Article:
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All-star break comes at bad time for Habs

Montreal Canadiens interim head coach Randy Cunneyworth talks with players during first period of an NHL hockey game against the New Jersey Devils in Montreal on Saturday, December 17, 2011.

Graham Hughes/The Canadian Press/Graham Hughes/The Canadian Press

The NHL all-star break is a not-so-welcome sight for the Montreal Canadiens. A week ago, yes, just about every player would have welcomed the chance to get out of town.

After all, talk about your season from hell. It wouldn't have been much longer before the media would have been calling for the firing of the janitors.

Now, though, there is a spark of hope. Just a spark, mind you, considering the hole the Canadiens dug for themselves. But getting three out of four points in back-to-back games on the weekend, topped by a brilliant stretch of goaltending by Carey Price in a 3-1 win over the listless Toronto Maple Leafs on Saturday, sparked some dreaming.

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The trouble is, the Canadiens don't play until Wednesday, against the Detroit Red Wings, and then they're off for five days until they play the Buffalo Sabres.

Making the NHL playoffs, thanks to the three-point games, is all about getting on a roll and riding it as hard as you can.

"Things look a little brighter," forward Lars Eller said. "We've still got more than 30 games to go [in the season] We're keeping the faith in this locker room."

It would be quite a leap of faith to see the Canadiens ascend to even the eighth and final playoff spot in the Eastern Conference. After 48 games, they have 45 points, which is barely within hailing distance of the playoffs.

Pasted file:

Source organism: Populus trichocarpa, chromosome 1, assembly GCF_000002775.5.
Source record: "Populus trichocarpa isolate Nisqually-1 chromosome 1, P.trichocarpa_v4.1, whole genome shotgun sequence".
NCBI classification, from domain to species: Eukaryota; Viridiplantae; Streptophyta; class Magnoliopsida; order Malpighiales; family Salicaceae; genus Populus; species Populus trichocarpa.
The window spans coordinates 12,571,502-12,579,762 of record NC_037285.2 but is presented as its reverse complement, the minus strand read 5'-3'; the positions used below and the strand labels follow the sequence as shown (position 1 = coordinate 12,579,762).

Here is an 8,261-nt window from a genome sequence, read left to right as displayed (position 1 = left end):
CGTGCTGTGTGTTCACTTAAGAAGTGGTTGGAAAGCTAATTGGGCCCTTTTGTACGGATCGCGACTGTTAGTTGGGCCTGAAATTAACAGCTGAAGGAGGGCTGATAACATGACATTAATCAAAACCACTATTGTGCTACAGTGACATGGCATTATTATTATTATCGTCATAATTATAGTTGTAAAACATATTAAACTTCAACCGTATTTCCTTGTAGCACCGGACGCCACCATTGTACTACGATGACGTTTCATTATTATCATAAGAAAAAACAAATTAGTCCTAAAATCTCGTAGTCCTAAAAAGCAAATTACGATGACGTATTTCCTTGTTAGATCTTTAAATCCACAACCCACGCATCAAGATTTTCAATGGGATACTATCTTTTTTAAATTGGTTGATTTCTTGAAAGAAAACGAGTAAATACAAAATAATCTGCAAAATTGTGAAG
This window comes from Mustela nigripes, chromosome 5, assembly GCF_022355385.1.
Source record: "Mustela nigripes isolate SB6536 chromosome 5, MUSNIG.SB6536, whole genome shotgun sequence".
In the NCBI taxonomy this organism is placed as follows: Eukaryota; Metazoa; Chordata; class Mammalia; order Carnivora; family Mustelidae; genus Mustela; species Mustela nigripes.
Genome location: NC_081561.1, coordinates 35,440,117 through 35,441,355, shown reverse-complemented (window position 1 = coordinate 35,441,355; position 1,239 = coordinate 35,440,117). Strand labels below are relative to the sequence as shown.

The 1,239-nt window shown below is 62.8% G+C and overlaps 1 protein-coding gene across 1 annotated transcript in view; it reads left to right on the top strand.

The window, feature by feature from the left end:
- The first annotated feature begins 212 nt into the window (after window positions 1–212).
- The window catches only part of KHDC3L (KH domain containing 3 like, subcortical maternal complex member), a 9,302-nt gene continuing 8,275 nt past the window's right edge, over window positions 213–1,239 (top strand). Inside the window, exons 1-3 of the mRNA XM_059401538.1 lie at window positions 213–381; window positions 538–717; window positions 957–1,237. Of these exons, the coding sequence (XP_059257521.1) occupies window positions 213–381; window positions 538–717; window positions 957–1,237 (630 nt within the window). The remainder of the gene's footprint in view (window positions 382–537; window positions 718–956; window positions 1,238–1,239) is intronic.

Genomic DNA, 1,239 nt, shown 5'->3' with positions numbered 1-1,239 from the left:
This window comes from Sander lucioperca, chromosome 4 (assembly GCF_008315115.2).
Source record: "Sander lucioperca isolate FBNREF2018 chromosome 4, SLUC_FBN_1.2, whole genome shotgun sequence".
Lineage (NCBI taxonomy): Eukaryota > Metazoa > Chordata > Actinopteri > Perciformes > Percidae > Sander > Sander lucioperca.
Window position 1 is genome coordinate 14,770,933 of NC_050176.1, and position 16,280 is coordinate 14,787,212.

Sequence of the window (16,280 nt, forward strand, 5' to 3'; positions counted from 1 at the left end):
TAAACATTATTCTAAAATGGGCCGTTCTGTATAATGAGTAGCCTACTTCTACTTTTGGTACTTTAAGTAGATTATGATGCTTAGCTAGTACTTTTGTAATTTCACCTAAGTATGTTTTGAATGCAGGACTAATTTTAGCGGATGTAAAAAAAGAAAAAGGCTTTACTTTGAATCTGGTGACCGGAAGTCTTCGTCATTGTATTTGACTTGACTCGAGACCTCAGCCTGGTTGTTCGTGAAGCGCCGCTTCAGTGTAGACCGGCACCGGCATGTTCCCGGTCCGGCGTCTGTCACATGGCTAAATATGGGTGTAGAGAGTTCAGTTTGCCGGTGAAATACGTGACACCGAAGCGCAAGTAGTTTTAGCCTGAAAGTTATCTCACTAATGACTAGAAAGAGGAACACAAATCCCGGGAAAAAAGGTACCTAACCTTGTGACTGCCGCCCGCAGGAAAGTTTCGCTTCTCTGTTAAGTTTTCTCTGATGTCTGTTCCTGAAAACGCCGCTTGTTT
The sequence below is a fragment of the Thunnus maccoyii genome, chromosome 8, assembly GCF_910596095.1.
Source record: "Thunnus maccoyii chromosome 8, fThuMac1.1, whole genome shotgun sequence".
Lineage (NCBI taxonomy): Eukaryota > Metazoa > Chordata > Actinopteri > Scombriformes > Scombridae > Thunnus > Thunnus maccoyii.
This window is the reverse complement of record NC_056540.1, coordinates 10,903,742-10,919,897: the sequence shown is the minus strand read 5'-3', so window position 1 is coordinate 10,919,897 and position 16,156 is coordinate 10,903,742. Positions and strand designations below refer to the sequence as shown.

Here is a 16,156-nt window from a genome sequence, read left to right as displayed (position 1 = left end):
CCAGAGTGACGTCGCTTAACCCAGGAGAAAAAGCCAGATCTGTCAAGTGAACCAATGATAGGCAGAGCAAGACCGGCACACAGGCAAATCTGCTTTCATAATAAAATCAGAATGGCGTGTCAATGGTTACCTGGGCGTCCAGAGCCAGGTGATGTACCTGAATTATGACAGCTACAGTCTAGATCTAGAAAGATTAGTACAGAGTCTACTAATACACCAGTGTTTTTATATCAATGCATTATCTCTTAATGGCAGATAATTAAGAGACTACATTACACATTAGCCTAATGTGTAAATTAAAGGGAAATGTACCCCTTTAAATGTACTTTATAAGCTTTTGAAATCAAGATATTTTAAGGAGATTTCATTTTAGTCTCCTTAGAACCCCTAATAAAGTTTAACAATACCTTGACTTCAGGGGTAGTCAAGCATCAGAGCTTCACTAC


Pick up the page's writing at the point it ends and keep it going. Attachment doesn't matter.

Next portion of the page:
To guarantee making the postseason, an Eastern Conference team will need at least 93 points and more likely 95. To get 95, the Canadiens need a mere 50 points in their last 34 games, which requires a nifty 25-9 record or 23-7-4 or an equally unlikely combination.

"We can't let anything bother us," Price said when the size of the Canadiens' task was mentioned.

Well, considering the way Price is playing these days, capped by his 32-save performance against the Leafs, you might think the Canadiens have a shot. Unfortunately, there is a goal-scoring component to this.

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As a group, the Canadiens have scored 123 goals in 48 games so far, an average of 2.56 a game. The only East teams to score fewer are the New York Islanders, Buffalo Sabres and Florida Panthers. Only the Panthers are in a playoff position.

There is little chance of a sudden scoring explosion in sight, given that the Canadiens' leading point producer, winger Erik Cole, has 36 points, followed by Max Pacioretty with 33. Even the Islanders have three players with 40 points or more.

The Canadiens will find out quickly after the all-star break if they have any chance of making a move. They play the Sabres, New Jersey Devils, Washington Capitals and the Jets. All of those teams except the Sabres are in front of them so even one loss will be deadly.

So all those Canadiens fans on the Internet forums with an eye to the NHL's entry draft calling for them to finish last overall still have lots of hope left.


Unlike the Montreal Canadiens, the Toronto Maple Leafs could use the NHL all-star break. Not that it allows head coach Ron Wilson much time to fix a team that looks like it could fritter away its season.

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The streaky Leafs showed all of their warts in losing 3-1 to the Canadiens on Saturday, the second time in three games last week they lost a game they should have won. The warts are all too familiar to their fans – an indifferent defensive game and an indifferent work ethic that made it look like the Leafs were a team that had already checked out for the break even though back-to-back games with the New York Islanders are ahead on Monday and Tuesday.

Actually, Wilson said, he and his assistant coaches will be working at both ends of the ice this week in what little practice time they have before the break begins Thursday. Canadiens goaltender Carey Price played well but the Leafs forwards made it too easy for him, the coach said, and the Leafs made too many mistakes in front of their own goaltender.

"We didn't get to the front of the net and screen him. That's something we have to work on," Wilson said. "You have to pay a price in an ugly game. We didn't create enough traffic."